I just landed my dream CRO position. I’ll probably be out of a job in two years.
How’s that for a deliberately provocative statement? But it’s the statistical reality for VP Sales and CROs in growing and rapidly scaling businesses. Often, they just don’t know it. And in truth, neither does the CEO when they’re hiring.
But what if I want to buck that trend and stay the course? In this article we are going to break down some of the good reasons tenure for successful sales leaders is so short (and maybe should be) and then outline the steps we can take to be exceptions to the rule.
People think of growth as a continuum, when in fact the stages and the people who succeed in them are quite distinct. Let’s take a look at the stages of a business, and use Annual Recurring Revenue (ARR) as a proxy for what happens.
$0 - $1 Million: This is all about finding product market fit. Likely a few pivots, and still trying to figure out what clients will buy. Pricing is also still quite flexible. You don’t need a VP or a CRO at this stage. The sales team is likely either business development, junior AEs, or those who love the creativity and constant change this stage requires.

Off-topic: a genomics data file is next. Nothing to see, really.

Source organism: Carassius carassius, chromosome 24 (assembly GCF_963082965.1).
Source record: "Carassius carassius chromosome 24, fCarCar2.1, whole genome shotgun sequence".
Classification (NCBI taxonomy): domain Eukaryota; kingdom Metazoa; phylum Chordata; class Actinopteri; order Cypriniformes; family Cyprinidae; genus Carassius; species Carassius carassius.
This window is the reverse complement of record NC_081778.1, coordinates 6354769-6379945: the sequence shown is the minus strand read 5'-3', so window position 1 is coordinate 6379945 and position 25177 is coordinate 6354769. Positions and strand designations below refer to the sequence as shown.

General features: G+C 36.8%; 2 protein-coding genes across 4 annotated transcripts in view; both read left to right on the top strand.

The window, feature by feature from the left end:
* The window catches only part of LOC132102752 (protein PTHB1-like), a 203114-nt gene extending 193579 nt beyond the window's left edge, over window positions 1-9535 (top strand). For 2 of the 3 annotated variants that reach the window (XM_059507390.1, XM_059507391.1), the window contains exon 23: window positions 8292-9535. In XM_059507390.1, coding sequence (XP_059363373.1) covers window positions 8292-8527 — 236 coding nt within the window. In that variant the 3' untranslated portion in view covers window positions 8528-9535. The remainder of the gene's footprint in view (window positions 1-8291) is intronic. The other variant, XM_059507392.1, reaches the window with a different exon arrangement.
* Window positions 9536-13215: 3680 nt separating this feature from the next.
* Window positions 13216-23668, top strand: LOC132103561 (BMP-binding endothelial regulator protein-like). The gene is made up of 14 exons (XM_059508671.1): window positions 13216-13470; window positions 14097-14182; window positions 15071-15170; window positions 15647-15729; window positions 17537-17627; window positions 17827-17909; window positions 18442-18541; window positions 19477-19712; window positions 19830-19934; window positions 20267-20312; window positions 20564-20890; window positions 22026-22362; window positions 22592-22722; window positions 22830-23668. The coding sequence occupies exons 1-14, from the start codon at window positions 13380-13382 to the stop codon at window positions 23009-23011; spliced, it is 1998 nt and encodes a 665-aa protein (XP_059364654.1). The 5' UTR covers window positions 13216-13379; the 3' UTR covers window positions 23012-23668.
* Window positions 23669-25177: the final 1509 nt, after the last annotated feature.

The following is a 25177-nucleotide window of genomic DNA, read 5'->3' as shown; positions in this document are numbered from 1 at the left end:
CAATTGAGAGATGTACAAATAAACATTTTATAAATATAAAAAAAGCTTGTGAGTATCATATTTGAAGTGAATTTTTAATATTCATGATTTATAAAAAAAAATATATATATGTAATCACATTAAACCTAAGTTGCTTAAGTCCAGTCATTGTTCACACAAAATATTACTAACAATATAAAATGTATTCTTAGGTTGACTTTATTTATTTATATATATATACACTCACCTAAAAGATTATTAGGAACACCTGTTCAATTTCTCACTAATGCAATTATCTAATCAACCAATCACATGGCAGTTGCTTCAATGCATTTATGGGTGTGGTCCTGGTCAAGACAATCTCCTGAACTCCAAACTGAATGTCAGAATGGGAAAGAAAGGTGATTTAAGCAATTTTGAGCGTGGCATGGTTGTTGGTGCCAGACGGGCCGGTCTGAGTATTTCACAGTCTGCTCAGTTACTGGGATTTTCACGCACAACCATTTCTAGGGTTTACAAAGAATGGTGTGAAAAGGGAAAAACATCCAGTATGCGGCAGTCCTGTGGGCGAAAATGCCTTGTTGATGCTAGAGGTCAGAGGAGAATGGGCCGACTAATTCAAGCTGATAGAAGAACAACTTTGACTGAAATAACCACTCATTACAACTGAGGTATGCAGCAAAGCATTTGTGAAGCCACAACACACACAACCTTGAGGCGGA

$1 - $3 Million: You have customers and have started to see patterns in selling and buying. You’re better able to package the solution, understand the messaging that resonates and are firming up the pricing to be less ad hoc. There are several sales reps; if PLG you have a sales-assist motion or CS to support. You may have a VP or Director of Sales, and I often see that the job requirement is to get the team to $20-$30 Million. Each deal is likely still its own art form with slightly different requirements.
$3 - $10 Million: Now you’ve proven the solution and can start enforcing the frameworks and processes to allow for repeatability, laying the foundations for scale. You’ve hired more senior salespeople, and likely have a VP Sales to manage the team and also perhaps a CRO as you get closer to $10M. Even if you’re operating in a PLG motion, you will have more senior team members to support the number of clients that this stage likely has. Sales leaders at this stage like that there is still some experimentation and a startup culture and are willing to take the risk on the business.